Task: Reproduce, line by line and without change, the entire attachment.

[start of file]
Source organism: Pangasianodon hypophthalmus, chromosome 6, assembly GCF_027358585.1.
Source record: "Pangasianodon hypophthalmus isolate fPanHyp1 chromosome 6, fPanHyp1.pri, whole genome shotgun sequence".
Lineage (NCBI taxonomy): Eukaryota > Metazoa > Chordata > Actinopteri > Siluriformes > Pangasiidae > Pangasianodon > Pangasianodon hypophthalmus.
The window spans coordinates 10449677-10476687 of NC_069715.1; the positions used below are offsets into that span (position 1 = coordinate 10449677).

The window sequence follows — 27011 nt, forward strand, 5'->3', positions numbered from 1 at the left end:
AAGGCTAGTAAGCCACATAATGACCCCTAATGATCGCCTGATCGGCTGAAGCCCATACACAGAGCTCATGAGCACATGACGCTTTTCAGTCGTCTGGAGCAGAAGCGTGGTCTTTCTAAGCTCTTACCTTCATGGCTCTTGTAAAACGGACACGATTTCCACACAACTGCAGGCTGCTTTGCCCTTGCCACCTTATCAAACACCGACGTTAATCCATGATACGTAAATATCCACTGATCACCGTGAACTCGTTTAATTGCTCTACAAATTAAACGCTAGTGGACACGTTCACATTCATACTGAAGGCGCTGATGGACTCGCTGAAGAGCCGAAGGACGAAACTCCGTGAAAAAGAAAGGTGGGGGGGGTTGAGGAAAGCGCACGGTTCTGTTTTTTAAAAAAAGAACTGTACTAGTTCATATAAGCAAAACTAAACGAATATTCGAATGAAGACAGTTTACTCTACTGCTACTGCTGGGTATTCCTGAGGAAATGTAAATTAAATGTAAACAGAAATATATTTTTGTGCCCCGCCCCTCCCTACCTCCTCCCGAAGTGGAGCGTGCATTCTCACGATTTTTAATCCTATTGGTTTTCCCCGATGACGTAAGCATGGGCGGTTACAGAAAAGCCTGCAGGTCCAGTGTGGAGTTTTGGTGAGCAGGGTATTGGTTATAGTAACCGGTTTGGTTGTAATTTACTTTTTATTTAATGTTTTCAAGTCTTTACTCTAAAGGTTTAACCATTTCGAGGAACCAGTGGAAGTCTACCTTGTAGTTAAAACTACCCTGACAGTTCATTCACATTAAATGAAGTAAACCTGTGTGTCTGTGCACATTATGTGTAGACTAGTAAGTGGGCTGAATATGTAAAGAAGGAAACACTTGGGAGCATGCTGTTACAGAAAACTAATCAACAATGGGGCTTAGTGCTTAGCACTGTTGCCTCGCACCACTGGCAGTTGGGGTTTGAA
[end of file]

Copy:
Source organism: Pangasianodon hypophthalmus, chromosome 6, assembly GCF_027358585.1.
Source record: "Pangasianodon hypophthalmus isolate fPanHyp1 chromosome 6, fPanHyp1.pri, whole genome shotgun sequence".
Lineage (NCBI taxonomy): Eukaryota > Metazoa > Chordata > Actinopteri > Siluriformes > Pangasiidae > Pangasianodon > Pangasianodon hypophthalmus.
The window spans coordinates 10449677-10476687 of NC_069715.1; the positions used below are offsets into that span (position 1 = coordinate 10449677).

The window sequence follows — 27011 nt, forward strand, 5'->3', positions numbered from 1 at the left end:
AAGGCTAGTAAGCCACATAATGACCCCTAATGATCGCCTGATCGGCTGAAGCCCATACACAGAGCTCATGAGCACATGACGCTTTTCAGTCGTCTGGAGCAGAAGCGTGGTCTTTCTAAGCTCTTACCTTCATGGCTCTTGTAAAACGGACACGATTTCCACACAACTGCAGGCTGCTTTGCCCTTGCCACCTTATCAAACACCGACGTTAATCCATGATACGTAAATATCCACTGATCACCGTGAACTCGTTTAATTGCTCTACAAATTAAACGCTAGTGGACACGTTCACATTCATACTGAAGGCGCTGATGGACTCGCTGAAGAGCCGAAGGACGAAACTCCGTGAAAAAGAAAGGTGGGGGGGGTTGAGGAAAGCGCACGGTTCTGTTTTTTAAAAAAAGAACTGTACTAGTTCATATAAGCAAAACTAAACGAATATTCGAATGAAGACAGTTTACTCTACTGCTACTGCTGGGTATTCCTGAGGAAATGTAAATTAAATGTAAACAGAAATATATTTTTGTGCCCCGCCCCTCCCTACCTCCTCCCGAAGTGGAGCGTGCATTCTCACGATTTTTAATCCTATTGGTTTTCCCCGATGACGTAAGCATGGGCGGTTACAGAAAAGCCTGCAGGTCCAGTGTGGAGTTTTGGTGAGCAGGGTATTGGTTATAGTAACCGGTTTGGTTGTAATTTACTTTTTATTTAATGTTTTCAAGTCTTTACTCTAAAGGTTTAACCATTTCGAGGAACCAGTGGAAGTCTACCTTGTAGTTAAAACTACCCTGACAGTTCATTCACATTAAATGAAGTAAACCTGTGTGTCTGTGCACATTATGTGTAGACTAGTAAGTGGGCTGAATATGTAAAGAAGGAAACACTTGGGAGCATGCTGTTACAGAAAACTAATCAACAATGGGGCTTAGTGCTTAGCACTGTTGCCTCGCACCACTGGCAGTTGGGGTTTGAA